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The Naval History of Hellevoetsluis

October 22, 2011

Hellevoetsluis (population: 30,164 in 2009) is a small city and municipality on Voorne-Putten Island in the western Netherlands, in the province of South Holland. The municipality covers an area of 46.14 km² (17.81 mile²) of which 14.57 km² (5.63 mile²) is water and it includes the population centres Nieuw-Helvoet, and Nieuwenhoorn, both former municipalities.

Hellevoetsluis is located on the Haringvliet with the sea, beach and dunes close by, on the extreme southern edge of the Rijnmond and Europoort areas, close to the broad Zeeland landscape. The name translates as “lock at the foot of the Helle”. The Helle was a small local river which disappeared over time.

The history of Hellevoetsluis has always been connected with water. During the time of the United Provinces Hellevoetsluis was the naval port of the Admiralty of de Maze (Rotterdam) and could accommodate an entire fleet within a special land-enclosed fortress with harbour and dockyard facilities, accessible through a canal. Thanks to its strategic situation the town grew from the beginning of the 17th century to be the homeport for the Dutch war fleet. In later years the port was fortified more and more and Hellevoetsluis therefore became a unique combination of fortified town and naval port. The Admirals Maarten Tromp, Michiel de Ruyter and Piet Heyn had their home base here and in 1688 during the Glorious Revolution William III of Orange’s invasion fleet departed from the port.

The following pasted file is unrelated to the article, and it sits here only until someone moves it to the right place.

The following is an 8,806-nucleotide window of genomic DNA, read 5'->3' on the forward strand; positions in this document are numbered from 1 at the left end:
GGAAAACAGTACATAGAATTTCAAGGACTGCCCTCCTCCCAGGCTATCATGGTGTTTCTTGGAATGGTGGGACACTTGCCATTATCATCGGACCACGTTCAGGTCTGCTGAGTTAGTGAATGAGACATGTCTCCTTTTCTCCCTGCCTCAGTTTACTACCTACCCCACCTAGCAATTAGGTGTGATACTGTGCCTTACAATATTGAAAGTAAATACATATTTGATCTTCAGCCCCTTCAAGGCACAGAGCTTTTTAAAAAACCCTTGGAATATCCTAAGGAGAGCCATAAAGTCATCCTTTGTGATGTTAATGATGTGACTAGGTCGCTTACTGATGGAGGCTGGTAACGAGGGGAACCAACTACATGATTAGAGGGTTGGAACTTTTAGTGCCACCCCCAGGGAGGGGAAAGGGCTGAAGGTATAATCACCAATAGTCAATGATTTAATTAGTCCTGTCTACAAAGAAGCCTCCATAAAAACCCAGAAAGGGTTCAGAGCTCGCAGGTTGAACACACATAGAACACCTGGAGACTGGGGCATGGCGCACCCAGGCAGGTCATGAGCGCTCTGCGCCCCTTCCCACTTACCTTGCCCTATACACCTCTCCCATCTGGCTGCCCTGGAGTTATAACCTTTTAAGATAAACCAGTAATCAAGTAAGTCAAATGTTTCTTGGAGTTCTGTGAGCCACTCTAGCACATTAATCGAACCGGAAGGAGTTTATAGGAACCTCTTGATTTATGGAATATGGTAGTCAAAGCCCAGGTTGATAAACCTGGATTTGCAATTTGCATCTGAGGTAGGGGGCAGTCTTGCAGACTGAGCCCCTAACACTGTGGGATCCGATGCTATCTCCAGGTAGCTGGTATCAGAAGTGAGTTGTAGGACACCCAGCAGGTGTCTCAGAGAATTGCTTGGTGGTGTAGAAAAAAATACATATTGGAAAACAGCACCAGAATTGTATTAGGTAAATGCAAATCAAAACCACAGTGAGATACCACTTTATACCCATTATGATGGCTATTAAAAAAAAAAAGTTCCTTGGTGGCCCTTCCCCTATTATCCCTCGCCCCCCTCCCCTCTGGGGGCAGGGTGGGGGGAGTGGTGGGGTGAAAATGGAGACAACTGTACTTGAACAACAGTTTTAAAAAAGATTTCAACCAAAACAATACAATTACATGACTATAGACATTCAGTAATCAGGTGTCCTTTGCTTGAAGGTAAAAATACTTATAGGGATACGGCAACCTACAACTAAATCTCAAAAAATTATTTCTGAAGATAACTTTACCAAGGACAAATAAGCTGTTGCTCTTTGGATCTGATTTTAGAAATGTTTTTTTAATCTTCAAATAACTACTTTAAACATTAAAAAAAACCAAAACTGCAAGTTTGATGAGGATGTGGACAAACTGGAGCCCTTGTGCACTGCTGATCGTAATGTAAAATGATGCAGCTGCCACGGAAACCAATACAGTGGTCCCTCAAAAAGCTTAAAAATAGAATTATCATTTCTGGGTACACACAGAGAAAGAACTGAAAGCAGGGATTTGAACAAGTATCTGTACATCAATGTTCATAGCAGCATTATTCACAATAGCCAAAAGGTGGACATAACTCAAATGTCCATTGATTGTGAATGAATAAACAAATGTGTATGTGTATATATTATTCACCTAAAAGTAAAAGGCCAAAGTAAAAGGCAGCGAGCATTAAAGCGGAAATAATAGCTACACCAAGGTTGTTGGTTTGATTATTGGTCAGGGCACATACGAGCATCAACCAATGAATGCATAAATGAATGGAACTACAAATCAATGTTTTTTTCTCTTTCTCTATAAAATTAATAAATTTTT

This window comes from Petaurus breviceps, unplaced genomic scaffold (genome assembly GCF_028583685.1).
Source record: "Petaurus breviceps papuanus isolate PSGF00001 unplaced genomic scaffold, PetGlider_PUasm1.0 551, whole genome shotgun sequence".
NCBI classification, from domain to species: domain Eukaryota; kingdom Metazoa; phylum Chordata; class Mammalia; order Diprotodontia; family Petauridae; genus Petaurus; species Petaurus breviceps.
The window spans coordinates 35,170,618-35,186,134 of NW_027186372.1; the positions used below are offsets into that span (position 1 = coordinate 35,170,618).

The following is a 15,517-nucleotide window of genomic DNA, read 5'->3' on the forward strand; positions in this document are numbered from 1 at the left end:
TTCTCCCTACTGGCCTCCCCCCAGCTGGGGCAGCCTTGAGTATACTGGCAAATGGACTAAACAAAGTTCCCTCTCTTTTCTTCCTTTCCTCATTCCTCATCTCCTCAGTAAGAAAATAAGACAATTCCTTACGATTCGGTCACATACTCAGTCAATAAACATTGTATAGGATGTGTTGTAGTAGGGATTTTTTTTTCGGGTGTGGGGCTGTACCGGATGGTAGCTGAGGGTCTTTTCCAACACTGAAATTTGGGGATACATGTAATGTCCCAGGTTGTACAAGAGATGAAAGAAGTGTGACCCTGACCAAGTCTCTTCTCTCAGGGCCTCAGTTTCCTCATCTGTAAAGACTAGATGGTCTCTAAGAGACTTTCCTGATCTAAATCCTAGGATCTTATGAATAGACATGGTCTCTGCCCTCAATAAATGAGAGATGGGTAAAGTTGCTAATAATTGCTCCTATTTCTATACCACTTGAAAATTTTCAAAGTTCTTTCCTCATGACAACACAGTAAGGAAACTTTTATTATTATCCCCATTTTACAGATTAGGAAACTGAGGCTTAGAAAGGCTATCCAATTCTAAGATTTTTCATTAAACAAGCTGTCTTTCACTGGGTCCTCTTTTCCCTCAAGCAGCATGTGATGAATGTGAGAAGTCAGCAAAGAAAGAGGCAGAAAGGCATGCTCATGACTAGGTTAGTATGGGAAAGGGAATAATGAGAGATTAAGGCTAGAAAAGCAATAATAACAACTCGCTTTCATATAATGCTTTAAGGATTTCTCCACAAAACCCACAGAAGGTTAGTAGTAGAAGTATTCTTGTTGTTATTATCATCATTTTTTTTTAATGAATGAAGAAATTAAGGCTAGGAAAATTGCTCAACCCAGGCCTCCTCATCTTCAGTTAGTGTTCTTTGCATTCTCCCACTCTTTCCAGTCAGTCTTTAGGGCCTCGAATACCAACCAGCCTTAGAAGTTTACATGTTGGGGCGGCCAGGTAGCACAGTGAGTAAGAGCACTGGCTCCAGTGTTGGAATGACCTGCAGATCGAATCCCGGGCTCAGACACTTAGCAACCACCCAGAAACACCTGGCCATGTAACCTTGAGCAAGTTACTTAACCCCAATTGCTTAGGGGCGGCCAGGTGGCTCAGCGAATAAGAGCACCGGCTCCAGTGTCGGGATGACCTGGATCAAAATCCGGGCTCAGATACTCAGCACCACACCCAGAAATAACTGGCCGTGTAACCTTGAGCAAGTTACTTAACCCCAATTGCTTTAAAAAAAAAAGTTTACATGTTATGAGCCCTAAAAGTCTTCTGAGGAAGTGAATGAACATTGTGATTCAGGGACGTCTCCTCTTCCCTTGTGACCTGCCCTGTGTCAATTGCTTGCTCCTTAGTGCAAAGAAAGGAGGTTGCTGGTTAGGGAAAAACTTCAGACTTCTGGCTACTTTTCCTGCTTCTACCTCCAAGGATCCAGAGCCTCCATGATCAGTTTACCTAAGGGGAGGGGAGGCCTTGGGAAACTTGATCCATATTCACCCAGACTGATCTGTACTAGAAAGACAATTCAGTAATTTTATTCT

Jan Blanken Dry Dock, the first dry dock in the Netherlands, dates from 1806, and it marked a revolutionary development in the history of shipbuilding and ship repair. The dry dock is still there and has become a major historical and industrial/archaeological monument. It also receives famous sailing vessels, like the Shtandart replica. In 1697 Czar Peter the Great started his Tour of Western Europe. He learned shipbuilding in Zaandam, and in January 1698 he sailed from Hellevoetsluis to England, to improve these skills. In 1717 Czar Peter the Great sailed to Hellevoetsluis with a friend from Rotterdam, to revisit the town.

 
The Kanaal door Voorne (Canal through Voorne) was built in 1830 from Hellevoetsluis to Nieuwesluis (near Heenvliet) and made Hellevoetsluis an outport of Rotterdam. It was a period when the town grew and flourished; the shipping industry provided prosperity.

In the first half of the 20th century, however, Hellevoetsluis went into decline. Ocean-going ships became too large to use the canal and the Nieuwe Waterweg was dug, making the Canal through Voorne redundant. The naval base was relocated to Den Helder in the 1930s, the Government shipyard was closed, and during World War II the Germans destroyed three quarters of all buildings in 1944. They also used the canal as a base for Biber submarines.

After World War II Hellevoetsluis grew considerably. As a New Town the population doubled in the 1970s. Today 43,000 inhabitants live in modern houses with abundant green areas nearby. It is home to many commuters working in Europoort or Rotterdam.

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